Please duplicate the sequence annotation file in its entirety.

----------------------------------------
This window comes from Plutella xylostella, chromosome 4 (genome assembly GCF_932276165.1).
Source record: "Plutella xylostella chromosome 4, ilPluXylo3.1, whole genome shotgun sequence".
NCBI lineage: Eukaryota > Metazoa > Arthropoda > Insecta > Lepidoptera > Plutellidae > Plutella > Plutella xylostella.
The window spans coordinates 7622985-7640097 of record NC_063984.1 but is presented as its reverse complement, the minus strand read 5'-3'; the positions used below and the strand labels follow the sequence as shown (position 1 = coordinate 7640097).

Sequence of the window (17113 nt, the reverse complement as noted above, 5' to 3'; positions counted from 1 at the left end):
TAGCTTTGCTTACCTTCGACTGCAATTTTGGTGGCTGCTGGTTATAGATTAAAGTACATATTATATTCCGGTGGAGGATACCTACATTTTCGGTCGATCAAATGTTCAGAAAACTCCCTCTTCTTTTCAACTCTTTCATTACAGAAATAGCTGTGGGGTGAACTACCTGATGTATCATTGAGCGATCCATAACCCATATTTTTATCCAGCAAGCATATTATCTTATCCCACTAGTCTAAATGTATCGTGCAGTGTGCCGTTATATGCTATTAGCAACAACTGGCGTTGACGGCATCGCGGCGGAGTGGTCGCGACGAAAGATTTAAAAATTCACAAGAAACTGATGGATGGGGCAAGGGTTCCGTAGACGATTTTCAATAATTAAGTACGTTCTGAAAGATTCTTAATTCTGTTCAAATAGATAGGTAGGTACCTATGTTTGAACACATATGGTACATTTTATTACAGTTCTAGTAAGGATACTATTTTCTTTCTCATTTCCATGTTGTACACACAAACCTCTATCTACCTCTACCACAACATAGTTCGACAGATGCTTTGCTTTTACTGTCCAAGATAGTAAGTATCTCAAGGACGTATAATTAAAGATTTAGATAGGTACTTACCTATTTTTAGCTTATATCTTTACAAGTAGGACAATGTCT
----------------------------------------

This window comes from Plutella xylostella, chromosome 4 (genome assembly GCF_932276165.1).
Source record: "Plutella xylostella chromosome 4, ilPluXylo3.1, whole genome shotgun sequence".
NCBI lineage: Eukaryota > Metazoa > Arthropoda > Insecta > Lepidoptera > Plutellidae > Plutella > Plutella xylostella.
The window spans coordinates 7622985-7640097 of record NC_063984.1 but is presented as its reverse complement, the minus strand read 5'-3'; the positions used below and the strand labels follow the sequence as shown (position 1 = coordinate 7640097).

Sequence of the window (17113 nt, the reverse complement as noted above, 5' to 3'; positions counted from 1 at the left end):
TAGCTTTGCTTACCTTCGACTGCAATTTTGGTGGCTGCTGGTTATAGATTAAAGTACATATTATATTCCGGTGGAGGATACCTACATTTTCGGTCGATCAAATGTTCAGAAAACTCCCTCTTCTTTTCAACTCTTTCATTACAGAAATAGCTGTGGGGTGAACTACCTGATGTATCATTGAGCGATCCATAACCCATATTTTTATCCAGCAAGCATATTATCTTATCCCACTAGTCTAAATGTATCGTGCAGTGTGCCGTTATATGCTATTAGCAACAACTGGCGTTGACGGCATCGCGGCGGAGTGGTCGCGACGAAAGATTTAAAAATTCACAAGAAACTGATGGATGGGGCAAGGGTTCCGTAGACGATTTTCAATAATTAAGTACGTTCTGAAAGATTCTTAATTCTGTTCAAATAGATAGGTAGGTACCTATGTTTGAACACATATGGTACATTTTATTACAGTTCTAGTAAGGATACTATTTTCTTTCTCATTTCCATGTTGTACACACAAACCTCTATCTACCTCTACCACAACATAGTTCGACAGATGCTTTGCTTTTACTGTCCAAGATAGTAAGTATCTCAAGGACGTATAATTAAAGATTTAGATAGGTACTTACCTATTTTTAGCTTATATCTTTACAAGTAGGACAATGTCT